Four of the people said the change has resulted in less intelligence on Russia making its way to the White House, but the exact reason for that — whether Elwood has been blocking it, or whether Russia officers have become disillusioned and are producing less, or even self-censoring for fear of being reprimanded — is less clear.
One administration official explained the reduced Russia-related intelligence flow from CIA to the National Security Council as a matter of “quality over quantity.” Another administration official said that while the CIA is not the only agency that provides intelligence to the NSC, this official’s perception was that the CIA was “certainly” exhibiting an “abundance of caution” about the Russia intelligence it was sending to the NSC, beginning around the time of Trump’s impeachment proceedings. A whistleblower complaint about Trump from a CIA analyst, which Elwood relayed to NSC lawyer John Eisenberg at the time, is what sparked Trump’s impeachment — feeding the mistrust toward Russia-related intelligence inside the White House and among the agency’s top ranks.
The heightened scrutiny within the CIA comes as the Justice Department, through prosecutor John Durham, continues to investigate the intelligence community’s findings about Russia’s interference in the 2016 election — and particularly the conclusion drawn by Russia analysts that Russian President Vladimir Putin interfered specifically to boost Trump’s candidacy rather than just sow chaos.
Trump, who has publicly railed against the intelligence community’s conclusion that Russia interfered in 2016 to bolster his candidacy, has also been working to bring the intelligence community further under his control since his impeachment acquittal in February. He has installed loyalists in top positions like director of national intelligence and the senior-most intelligence post on the NSC staff.
Current and former officials have said that in private, the president remains extraordinarily sensitive around the subject of Russian meddling — to the point where they hesitate to raise the topic. As recently as last Thursday, the president blasted his own FBI director on Twitter for testifying that Moscow was seeking to “sow divisiveness and discord” and “denigrate Vice President Biden” in a bid to influence the 2020 campaign.
A CIA spokesperson did not dispute any of the factual assertions in this article. But he pushed back on the notion that Haspel’s enhanced scrutiny was politically motivated. “Scrutinizing intelligence product and process is exactly what is expected of Director Haspel not only because it’s her job, it’s her life’s work — developing sources, vetting information, and checking assumptions — it’s in her blood,” said CIA press secretary Timothy Barrett. “She rightfully asks difficult questions and ensures intelligence is corroborated, double-checked, and then run through the wringer once more. Any suggestion of a political motive for how she leads this agency is misguided.”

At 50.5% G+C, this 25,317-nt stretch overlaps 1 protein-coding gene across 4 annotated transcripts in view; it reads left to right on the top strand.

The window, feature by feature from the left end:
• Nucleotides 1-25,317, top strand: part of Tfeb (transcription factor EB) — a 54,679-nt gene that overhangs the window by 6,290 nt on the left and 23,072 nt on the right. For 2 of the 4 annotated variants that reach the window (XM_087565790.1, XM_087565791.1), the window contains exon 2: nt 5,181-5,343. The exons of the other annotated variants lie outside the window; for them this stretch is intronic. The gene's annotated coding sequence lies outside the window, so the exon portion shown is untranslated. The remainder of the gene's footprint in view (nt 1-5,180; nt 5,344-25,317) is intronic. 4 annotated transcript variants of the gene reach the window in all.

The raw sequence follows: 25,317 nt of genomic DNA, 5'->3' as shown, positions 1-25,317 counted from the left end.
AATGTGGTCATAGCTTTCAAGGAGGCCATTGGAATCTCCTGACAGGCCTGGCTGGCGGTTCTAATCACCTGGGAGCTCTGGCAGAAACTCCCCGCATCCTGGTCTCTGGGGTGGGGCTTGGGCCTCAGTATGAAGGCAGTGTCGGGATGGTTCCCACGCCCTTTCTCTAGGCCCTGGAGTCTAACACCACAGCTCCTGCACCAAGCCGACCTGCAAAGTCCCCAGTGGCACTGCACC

Haspel’s scrutiny of intelligence coming out of the CIA’s Russia House has led to some recent dust-ups. The head of Russia House, whom officials declined to identify by name because they work undercover, was fired earlier this year, according to four of the current and former officials familiar with the matter, but remains at the agency in another mission center. It’s not clear why he was ousted, but Haspel’s personal dislike of him was clear. “Gina was not a fan,” said one of the people familiar with the matter.
Another Russia House analyst quit earlier this year after Haspel accused him of lying about intelligence — an accusation that happens fairly often, several former officials said. “She calls analysts liars all the time,” said one former CIA official. The head of the mission center itself is still in place.
More recently, Haspel “completely dismissed” Russia House analysts who brought her intelligence showing a correlation between Russia and the curious phenomenon of diplomats experiencing brain trauma, according to one current U.S. official with knowledge of the episode. The brain trauma issue first came to light in 2017 when American and Canadian embassy staff in Cuba complained of mysterious health problems that have never been definitively explained.
“She had a very defensive reaction, reacted very poorly and made some comments about needing to clean out Russia House,” the official said.
Intelligence is a two-way process: Officials at the NSC and other “consumers” in the government regularly send questions and requests to the intelligence community in what is known as a “tasking,” while “producers” in America’s spy agencies then try to provide answers.
But the Russia portfolio at the NSC has faced constant churn over the past few years: Ryan Tully is the fifth person to hold the senior director role, which previously had been held by Fiona Hill and Tim Morrison, both of whom testified in the impeachment inquiry. Joe Wang, who was deputy senior director for Europe and Russia at the NSC under Tully, left for the State Department over the summer. All that turnover “has been hard on [Russia policy],” another administration official said, “because you need someone driving it who has a consistent view — and it doesn’t seem like working on [Russia] has been a top priority.”
Critics of national security adviser Robert O’Brien say he has been prone to highlighting national security information and intelligence “that he knows the president will respond well to,” as one former White House official put it. “O’Brien doesn’t want anyone to touch things Russia-related because of the reaction,” a second former White House official said. “He just doesn’t want to rock the boat with Trump.”